Yeah….I have been kind of absent around these here parts lately. Chalk it up to starting a new job (my last post is dated just five days after my start date) and having some challenging personal issues going on.
I haven’t done much in the way of running/training since that last triathlon. True, there was a sort of 4K race at our local park that hardly felt like anything. Then there was a Zombie Fun Run last weekend which was awesome (and I really should write about it) but untimed. I’ve struggled with keeping up with exercise and training now that I am working as a substitute teacher full time.
So it was with zero expectations that I entered into this weekend, something I’d set up months ago: back to back 5Ks on both days. I’ve only ever done races back to back one other time. I wasn’t worried.
This is the third year for the Vicki Soto 5K, the race that honors one of the teachers who were murdered at Sandy Hook Elementary. I’ve run it every year. Last year the weather was horrendous, but this year the day dawned warm (for CT in the fall, 50 or so degrees) and cloudy. Perfect running weather.
My girlfriend and I agreed to walk it together. She has been out of training as much as I have, and so we offered to push her husband’s cousin’s stroller so he could really blow it out.
This race is a huge celebration, so much so that sometimes you forget that we are there because someone died in a terrible way. The family is deeply involved in the planning of the event, and it is well organized and put together. This year there were nearly 3,000 participants. The field was immense.
I haven’t ever walked a 5K before. It was a strange experience. Because I wasn’t listening to music, I really did take in more of the event. The organizers had done a wonderful job with signage on the course, with decorations (flamingoes, Vicki’s favorite animal, were everywhere). There were bands and cheerleaders at many of the corners, and you really felt a part of this amazing, huge celebration.
But I also was itching to go faster as we wound our way through It seemed to take so much longer (and it did!). And while it was a very relaxing experience, it seems odd to me to walk a 5K. I guess you do it if you’re in support of the cause. But for me races have always been about not just the cause, but bettering myself, my last time, feeling like I really did something out there. So while I loved walking with my friend and being a part of the Vicki Soto 5K this year, it didn’t really feel like a race. I finished in 52:40, which is slow even for a walk. To be fair, the little girl we were pushing kept wanting to get in and out of her stroller, and that slowed us down. But hey, there are a lot of people who can’t walk a 5K at all, so I’m not complaining.
The only downside to the Vicki Soto race was afterwards. Because we had walked, probably a good 2,000 people had finished ahead of us. And the lines for absolutely everything were insanely long. They had amazing food and all sorts of free stuff for everyone, but by the time I got there, the lines were just too long for me to want to bother with. It didn’t seem worth it to wait in a ten minute long line for a single cupcake. Which is a shame because they had these really awesome vendors giving away great stuff, but the logistics really need to improve if they want to accommodate that many people.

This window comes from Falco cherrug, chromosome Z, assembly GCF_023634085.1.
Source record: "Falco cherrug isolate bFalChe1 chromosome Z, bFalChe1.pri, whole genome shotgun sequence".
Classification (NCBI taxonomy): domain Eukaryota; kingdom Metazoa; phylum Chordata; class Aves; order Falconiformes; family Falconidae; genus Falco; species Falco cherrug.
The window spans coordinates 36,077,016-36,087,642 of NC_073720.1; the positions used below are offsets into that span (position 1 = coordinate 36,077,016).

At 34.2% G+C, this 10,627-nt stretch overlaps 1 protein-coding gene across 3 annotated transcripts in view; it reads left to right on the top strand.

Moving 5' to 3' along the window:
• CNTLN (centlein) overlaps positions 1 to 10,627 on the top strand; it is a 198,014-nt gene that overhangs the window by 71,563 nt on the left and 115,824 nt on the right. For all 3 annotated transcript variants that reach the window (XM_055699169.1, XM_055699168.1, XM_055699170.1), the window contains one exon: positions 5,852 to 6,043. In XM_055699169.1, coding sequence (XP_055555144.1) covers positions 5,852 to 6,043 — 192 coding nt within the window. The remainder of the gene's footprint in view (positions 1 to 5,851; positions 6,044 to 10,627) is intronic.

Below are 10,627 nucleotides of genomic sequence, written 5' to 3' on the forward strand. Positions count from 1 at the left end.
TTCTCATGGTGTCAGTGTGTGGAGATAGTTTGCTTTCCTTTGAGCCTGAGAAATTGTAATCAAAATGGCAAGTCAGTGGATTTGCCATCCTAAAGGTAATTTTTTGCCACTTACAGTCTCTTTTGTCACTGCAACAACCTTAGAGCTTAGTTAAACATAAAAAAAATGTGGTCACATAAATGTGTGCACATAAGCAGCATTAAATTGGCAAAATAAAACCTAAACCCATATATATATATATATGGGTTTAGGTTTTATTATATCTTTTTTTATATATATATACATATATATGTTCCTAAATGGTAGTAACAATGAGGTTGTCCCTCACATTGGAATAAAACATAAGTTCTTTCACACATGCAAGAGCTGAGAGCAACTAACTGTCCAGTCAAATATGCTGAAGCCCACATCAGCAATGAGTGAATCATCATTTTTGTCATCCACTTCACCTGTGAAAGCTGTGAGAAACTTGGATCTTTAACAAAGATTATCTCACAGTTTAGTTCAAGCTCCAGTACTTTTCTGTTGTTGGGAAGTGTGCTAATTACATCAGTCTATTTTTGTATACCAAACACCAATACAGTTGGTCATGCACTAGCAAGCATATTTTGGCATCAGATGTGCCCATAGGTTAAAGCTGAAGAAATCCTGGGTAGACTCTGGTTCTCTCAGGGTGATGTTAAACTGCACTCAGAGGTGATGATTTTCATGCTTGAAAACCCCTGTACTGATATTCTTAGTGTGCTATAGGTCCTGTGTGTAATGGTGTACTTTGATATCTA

It motivated me to really try to enjoy the Colony Hot Oil 5K today.
So the Colony race is held by a pizza place in Fairfield, CT. It is a 1600 person race and sells out in a matter of days. The “Hot Oil” comes from a type of pizza they sell; thin crust pizza with a spicy jalapeno oil drizzled all over it. Apparently it is a huge thing around here. I’ve lived here ten years and never knew that.
Anyway, today dawned cooler but one of those gorgeous sunny fall days that make you glad to live in New England. I got to the race site early and listened to music in my car. Lo and behold, a friend I had no idea was doing this race walked right by. Fun! This race is so popular I ran into at least five people I didn’t realize would be there.
We lined up under I 95 and set out. I literally haven’t run more than probably ten minutes straight since my triathlon last September, so I told myself I would just do what felt good. Fortunately for me the course was mostly flat except for a few hills in the middle and the dreaded I 95 overpass. But even that wasn’t that bad. I surprised myself by not needing a walk break at all until just before the water stop, when I encountered the first hill. I walked that, and then again when I hit the water stop a short bit later, and kept going.
The course was through a beautiful area near downtown Fairfield, and the foliage is just slightly past peak, so everything was beautiful. The sun had risen and was reflecting off of everything. I marveled at how good I was feeling, and it totally reminded me why I became a runner. I love that feeling of being outdoors and just focusing on your breathing and your legs and not having to worry about anything else right in that moment. After the last few weeks I felt just so grateful to be there, enjoying the beautiful day and the energy that comes from being in a race.
I finished feeling better than I imagined I would have with pretty much hardly any training over the last few weeks. The net time was 37:47 which honestly isn’t terrible for me.
But the best part of the race isn’t the course, even though that’s pretty awesome. It is the after party.
They have a live band, as much beer as you can stand and pizza. And water. That’s it. No granola, no apples, no healthy things anywhere. It was so awesome. The music cranked and I just soaked it all in. I was grateful to be there, and I will definitely be back next year.